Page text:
Why the CLP-300?
Most of my prints are text documents. From scientific papers to music tablatures and, off course, "how to" articles. I rarely print photos... and I definitely didn't want to buy a relatively good photo printer for a reasonable price and then spend the value of the printer per month in ink cartridges. I might be exaggerating a bit here but you get the idea. Laser printers are usually cheaper per print and therefore a cheap monochromatic laser printer seemed to be a good choice for me. I only had one more problem to solve. I live with my girlfriend and she would be using the printer too. The problem is she loves colours. My plan is ruined... or is it?
I started looking for colour laser printers but most of them were very expensive. Much more than the monochromatic models. Enter the CLP-300. It's a small sized (at least for a laser printer), it's low priced and it's relatively quiet. It really looked a good option for home printing.
Another thing that bothered me was if it would work with Linux? I read some people saying yes, and some saying no. The printer comes with proprietary Samsung drivers for Windows XP, Vista, Mac OS X and Linux so I decided to take my chances. It's not very common to see Linux drivers directly from the manufacturer. I bought it for €199 from Staples in Portugal (plus a few more € for an USB cable to connect the printer to the computer... for an almost €200 purchase, why on earth there's no USB cable in the box?).
Setting up the printer
At home I have one desktop running mostly Ubuntu Linux and occasionally Windows XP. I also got one laptop running Windows XP and a MacBook running Mac OS X and Ubuntu Linux. They are all connected on a WiFi network. This screams "printer sharing"! The desktop as server and the laptops as clients. First, let's see how to configure the server. The print server will be set up in Linux but I also tried installing the printer under Windows XP with the Samsung drivers just to see how it would behave.
Windows XPInstalling the printer in Windows XP SP2 was really easy as expected. I connected the printer, turn it on and Windows XP automatically detected it and ran the driver installation program from the included CD. After a few minutes, I was printing text and pictures in colour and black and white.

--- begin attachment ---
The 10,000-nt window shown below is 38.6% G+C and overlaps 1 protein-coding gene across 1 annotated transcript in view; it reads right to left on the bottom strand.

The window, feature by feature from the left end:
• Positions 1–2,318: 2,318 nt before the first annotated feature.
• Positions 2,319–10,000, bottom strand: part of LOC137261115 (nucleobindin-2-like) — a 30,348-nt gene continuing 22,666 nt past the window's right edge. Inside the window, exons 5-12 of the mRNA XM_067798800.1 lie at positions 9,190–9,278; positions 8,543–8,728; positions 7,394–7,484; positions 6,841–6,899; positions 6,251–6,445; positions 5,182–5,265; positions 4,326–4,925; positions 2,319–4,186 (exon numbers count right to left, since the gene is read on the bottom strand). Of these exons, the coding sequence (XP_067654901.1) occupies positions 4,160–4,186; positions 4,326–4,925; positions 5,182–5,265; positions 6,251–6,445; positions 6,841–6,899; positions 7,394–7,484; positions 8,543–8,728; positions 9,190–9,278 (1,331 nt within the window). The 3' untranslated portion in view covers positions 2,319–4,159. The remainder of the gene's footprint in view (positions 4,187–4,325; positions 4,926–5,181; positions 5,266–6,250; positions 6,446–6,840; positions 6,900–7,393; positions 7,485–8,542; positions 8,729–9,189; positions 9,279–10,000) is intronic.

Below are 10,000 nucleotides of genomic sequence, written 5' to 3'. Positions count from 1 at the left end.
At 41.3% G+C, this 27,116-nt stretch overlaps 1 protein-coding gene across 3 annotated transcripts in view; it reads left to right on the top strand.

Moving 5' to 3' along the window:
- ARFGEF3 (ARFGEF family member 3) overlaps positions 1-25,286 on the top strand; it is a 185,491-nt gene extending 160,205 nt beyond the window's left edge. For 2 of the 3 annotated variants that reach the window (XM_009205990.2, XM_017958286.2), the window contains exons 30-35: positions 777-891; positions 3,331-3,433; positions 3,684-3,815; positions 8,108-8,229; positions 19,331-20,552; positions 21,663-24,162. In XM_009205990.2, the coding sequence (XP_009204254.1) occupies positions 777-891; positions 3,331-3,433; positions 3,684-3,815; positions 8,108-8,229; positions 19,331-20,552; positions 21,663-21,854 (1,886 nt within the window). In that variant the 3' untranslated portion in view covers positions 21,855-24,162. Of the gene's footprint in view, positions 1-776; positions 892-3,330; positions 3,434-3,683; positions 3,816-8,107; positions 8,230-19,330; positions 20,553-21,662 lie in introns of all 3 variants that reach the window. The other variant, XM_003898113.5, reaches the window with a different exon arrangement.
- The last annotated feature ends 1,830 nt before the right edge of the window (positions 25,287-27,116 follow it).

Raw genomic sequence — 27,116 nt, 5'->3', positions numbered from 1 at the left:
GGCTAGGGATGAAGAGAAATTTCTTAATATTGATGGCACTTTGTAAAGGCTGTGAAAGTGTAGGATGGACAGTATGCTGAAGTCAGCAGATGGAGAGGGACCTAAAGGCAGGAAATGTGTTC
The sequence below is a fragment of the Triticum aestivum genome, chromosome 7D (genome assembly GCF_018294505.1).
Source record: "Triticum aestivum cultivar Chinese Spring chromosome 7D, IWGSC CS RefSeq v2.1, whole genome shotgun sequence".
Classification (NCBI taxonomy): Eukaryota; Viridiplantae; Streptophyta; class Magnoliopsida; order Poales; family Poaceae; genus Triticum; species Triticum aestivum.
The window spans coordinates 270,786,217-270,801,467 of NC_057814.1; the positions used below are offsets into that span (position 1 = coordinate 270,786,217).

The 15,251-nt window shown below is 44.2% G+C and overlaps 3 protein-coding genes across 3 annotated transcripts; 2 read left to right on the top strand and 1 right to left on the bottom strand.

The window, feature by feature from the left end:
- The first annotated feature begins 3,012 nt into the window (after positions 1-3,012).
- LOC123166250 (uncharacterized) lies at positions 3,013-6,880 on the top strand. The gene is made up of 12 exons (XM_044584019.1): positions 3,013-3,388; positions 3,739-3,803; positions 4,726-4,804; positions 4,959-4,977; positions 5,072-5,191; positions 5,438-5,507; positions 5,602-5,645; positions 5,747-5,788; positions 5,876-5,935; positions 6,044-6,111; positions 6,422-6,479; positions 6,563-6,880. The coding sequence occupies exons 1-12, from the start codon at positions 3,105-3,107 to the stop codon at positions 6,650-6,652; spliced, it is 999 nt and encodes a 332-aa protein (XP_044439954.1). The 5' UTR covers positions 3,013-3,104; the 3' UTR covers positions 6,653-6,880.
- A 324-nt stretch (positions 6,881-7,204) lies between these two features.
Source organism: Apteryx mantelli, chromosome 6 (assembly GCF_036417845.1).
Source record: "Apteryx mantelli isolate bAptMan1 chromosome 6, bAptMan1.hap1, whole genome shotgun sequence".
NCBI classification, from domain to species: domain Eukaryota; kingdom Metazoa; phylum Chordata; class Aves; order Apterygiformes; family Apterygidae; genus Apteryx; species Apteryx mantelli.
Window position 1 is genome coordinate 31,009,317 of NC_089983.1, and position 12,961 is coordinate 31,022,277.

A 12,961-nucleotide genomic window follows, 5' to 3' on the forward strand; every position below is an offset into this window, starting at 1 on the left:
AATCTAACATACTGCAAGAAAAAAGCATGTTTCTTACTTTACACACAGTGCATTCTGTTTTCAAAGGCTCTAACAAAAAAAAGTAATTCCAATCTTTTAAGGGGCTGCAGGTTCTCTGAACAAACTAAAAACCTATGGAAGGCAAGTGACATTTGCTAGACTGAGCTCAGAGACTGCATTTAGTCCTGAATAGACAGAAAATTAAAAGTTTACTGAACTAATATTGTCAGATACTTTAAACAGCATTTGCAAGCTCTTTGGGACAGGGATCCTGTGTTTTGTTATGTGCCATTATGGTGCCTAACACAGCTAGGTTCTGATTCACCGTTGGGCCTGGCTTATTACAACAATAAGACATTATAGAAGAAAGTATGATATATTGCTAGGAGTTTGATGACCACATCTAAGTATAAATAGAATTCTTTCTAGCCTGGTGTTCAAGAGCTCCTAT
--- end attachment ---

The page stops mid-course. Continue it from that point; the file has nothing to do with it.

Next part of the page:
Ubuntu LinuxLet's make it clear I'm using Ubuntu Linux 7.10 fully updated as of January 29th 2008. I never installed any printer here so I never added any additional printing software or drivers besides the ones that come pre-installed.
All that said, installing the printer under Ubuntu Linux was even easier than on Windows XP. I connected and turned on the printer and it was automatically detected and added as a new printer. For driver, Ubuntu automatically used the open source drivers already installed (I can change them though if I want later but I probably wont). In a few seconds, the printer was ready. One point for Ubuntu Linux for being faster and easier.
Mac OS XI haven't tried this at this time because my only Mac OS X box is a MacBook and I definitely don't want to have to connect the printer to a laptop to print. I rather share it over my wlan... which I already did (see below). I did install the driver for Samsung to be able to use the Smasung's driver for Mac OS X whenever used the printer from the MacBook.
Setting up print sharingThere were two ways I could do this: use the driver available at the server or allowing each client to use a different driver. I tried both but stayed with the second option which was my goal from the beginning.
Ubuntu Linux as server with Linux open driversSharing the printer under Ubuntu is so easy it scares me! System->Administration->Printing->Share published printers connected to this system.
Easy is good right? Well... for most people... yes. But for me it scared me not knowing straight away how the printer was being shared! Which protocol? Which ports? Who will be able to see the printer? My first guess was samba and the SMB/CIFS protocol and the second guess was IPP but I don't see it anywhere explicit in the graphical interface. Later, I tried nmap and discovered there were no SMB related ports available but the 631 IPP port.
I am familiar with IPP and CUPS server but most people aren't. In my opinion, there's still some work to be done in Ubuntu's (or Gnome's) printer administration GUI. Most (if not all) options there can also be accessed at http://localhost:631 (the cups server web administration interface) and at /etc/cups and are a bit cryptic to someone that thinks "the easier the better".
Mac OS X as clientUsing the shared printer from the MacBook was also very simple. I just fired System Prefereces->Print & Fax, clicked the "+" sign to add another printer and there it was. I immediately tested it and it worked just fine. At this time I still didn't know how the printer was being shared and Mac OS X also didn't tell me anything about it.